So what pushes agency recruiters to go in-house? As an in-house recruiter and ex-agency recruiter, I believe one of the biggest reasons is to get away from the perceived pressure of having sales targets and a high KPI-focused workload.
It`s true that as an in-house recruiter you will not be directly involved in generating revenue, and therefore you will not have the same revenue target-related pressures.
It`s true that as an in-house recruiter you will not be directly involved in generating revenue, and therefore you won`t have the same revenue target-related pressures. On the other hand, when it comes to working in-house, pressure stems from other requirements.
On the other hand, when it comes to working in-house, pressure stems from other requirements, including things like:
- extremely limited timeframes in which to fill roles,
- handling critical roles outside of your recruiting experience but urgently required by key stakeholders and therefore not optional,
- only permitted to direct-source talent without agency/vendor assistance, and
- working with hiring managers who lack understanding of the market and thus require superior stakeholder management skills
At least working in an agency gives you more flexibility in the choice of roles you want to focus on.
In many cases, agency recruiters might want to explore recruitment from an in-house perspective thinking they will get a more stable income (yet with lower earning potential compared to working in an agency), and the potential to explore other career paths such as becoming an HR, L&D Specialist or HRBP in the future.
Typically, only big firms are able to offer internal mobility and an opportunity to switch to a non-TA HR function. And in most cases where an HR position opens, the company tend to look for external candidates that already have strong experience in the field.
Switching to an in-house role could definitely open new doors career options, but one thing to keep in mind is that these options tend to remain limited. Typically, only big firms are able to offer internal mobility and an opportunity to switch to a non-TA HR function. And in most cases where an HR position opens, the company tend to look for external candidates that already have strong experience in the field.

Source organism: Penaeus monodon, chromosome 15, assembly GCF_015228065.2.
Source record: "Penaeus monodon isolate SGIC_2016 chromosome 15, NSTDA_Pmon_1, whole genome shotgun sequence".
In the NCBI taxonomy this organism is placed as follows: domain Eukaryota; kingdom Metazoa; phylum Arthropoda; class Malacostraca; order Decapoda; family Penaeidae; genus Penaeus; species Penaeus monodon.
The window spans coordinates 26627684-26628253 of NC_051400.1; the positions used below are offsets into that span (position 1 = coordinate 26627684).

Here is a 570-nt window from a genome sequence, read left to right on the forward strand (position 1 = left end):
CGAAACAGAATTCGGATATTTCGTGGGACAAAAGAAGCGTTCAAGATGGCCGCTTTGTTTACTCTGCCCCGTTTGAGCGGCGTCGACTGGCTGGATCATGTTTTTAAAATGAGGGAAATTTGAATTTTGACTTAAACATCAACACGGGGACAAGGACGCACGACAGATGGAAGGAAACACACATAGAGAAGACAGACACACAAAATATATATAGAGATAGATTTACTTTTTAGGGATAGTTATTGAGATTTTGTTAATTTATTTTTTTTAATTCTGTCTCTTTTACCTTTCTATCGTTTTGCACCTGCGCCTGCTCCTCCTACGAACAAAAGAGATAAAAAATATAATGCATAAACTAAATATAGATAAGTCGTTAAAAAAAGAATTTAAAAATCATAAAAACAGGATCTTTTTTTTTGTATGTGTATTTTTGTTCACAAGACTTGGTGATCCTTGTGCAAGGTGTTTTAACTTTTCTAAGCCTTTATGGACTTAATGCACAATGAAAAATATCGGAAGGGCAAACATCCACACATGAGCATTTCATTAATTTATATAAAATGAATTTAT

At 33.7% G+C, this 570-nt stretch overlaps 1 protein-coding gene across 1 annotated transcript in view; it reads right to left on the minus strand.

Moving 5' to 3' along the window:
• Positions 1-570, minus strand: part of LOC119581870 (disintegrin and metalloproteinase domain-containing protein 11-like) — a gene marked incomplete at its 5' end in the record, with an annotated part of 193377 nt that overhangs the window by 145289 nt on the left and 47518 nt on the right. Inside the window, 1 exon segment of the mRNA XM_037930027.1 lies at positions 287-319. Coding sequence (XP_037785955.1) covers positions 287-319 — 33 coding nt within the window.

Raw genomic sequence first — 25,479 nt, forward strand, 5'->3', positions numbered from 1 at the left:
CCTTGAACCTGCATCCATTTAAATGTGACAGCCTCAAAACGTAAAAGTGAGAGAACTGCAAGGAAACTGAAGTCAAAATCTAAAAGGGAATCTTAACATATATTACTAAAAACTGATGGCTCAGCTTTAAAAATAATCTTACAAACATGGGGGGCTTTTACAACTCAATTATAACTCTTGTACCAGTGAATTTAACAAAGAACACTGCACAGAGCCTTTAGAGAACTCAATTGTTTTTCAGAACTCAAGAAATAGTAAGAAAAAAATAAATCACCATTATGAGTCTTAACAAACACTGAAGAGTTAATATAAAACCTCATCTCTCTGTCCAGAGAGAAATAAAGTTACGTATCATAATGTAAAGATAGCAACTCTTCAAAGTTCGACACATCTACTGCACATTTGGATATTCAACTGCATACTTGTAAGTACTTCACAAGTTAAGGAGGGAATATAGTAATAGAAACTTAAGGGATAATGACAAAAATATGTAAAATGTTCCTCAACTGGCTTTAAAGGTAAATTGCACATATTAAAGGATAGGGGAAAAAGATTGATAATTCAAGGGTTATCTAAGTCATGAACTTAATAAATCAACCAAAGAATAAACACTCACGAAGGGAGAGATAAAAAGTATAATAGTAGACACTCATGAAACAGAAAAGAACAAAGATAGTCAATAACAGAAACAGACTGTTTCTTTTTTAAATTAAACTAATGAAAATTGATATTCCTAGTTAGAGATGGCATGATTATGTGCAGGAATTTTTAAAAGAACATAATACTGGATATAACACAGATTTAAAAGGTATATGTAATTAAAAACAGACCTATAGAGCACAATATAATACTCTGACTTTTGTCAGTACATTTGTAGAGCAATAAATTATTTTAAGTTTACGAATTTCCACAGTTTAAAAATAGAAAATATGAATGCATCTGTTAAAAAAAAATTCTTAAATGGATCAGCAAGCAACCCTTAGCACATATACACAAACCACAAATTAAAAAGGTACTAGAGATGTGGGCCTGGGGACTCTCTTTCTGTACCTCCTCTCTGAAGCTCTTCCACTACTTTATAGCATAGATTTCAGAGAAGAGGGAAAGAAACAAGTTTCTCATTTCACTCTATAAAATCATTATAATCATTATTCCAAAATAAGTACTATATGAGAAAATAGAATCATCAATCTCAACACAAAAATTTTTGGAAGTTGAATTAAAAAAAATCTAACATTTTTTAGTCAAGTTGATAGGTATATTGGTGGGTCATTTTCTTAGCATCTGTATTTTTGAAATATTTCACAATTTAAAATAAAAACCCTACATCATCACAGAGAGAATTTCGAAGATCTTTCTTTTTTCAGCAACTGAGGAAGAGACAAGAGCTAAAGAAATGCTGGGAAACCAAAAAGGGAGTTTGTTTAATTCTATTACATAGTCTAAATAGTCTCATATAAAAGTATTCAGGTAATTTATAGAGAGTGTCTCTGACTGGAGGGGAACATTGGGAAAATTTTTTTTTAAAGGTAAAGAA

So before looking at in-house roles, ask yourself these questions; Is it a career step up for me? And does the company offer career development options or are they simply offering a sourcing role with no career track?
In my opinion, it is key to clarify with the company on the points below:
Try to avoid looking at in-house just because you feel like everyone else is moving in-house, or because you just want to escape the agency side. By choosing to go in-house as a way to move out of agency, you may end up making a decision you will regret. And because many hiring managers are aware that agency consultants often try their luck applying to in-house positions as a way to get out of agency, they might assume the same about you. Often they will reject applicants that don’t have a strong enough reason to make the change.
Now, if you feel you`ve carefully considered all angles and have decided to move in-house because your career goals align with what an in-house role offers, then it might be the best decision for your situation. On the other hand, there could be very clear reasons for you to continue your career as an agency consultant if the in-house role you are considering is going to potentially limit your career and personal development. Making sure you`ve fully investigated and considered all possible outcomes will certainly increase your chances of being happy with the decision you end up making.
Elliott Vie is a Tokyo-based Talent Acquisition Executive with Morgan McKinley Japan. He has been in the recruitment industry since 2015.
The views and opinions expressed in this article are those of the author and do not necessarily reflect the official policy or position of TADirect or any other agency, organization, employer or company.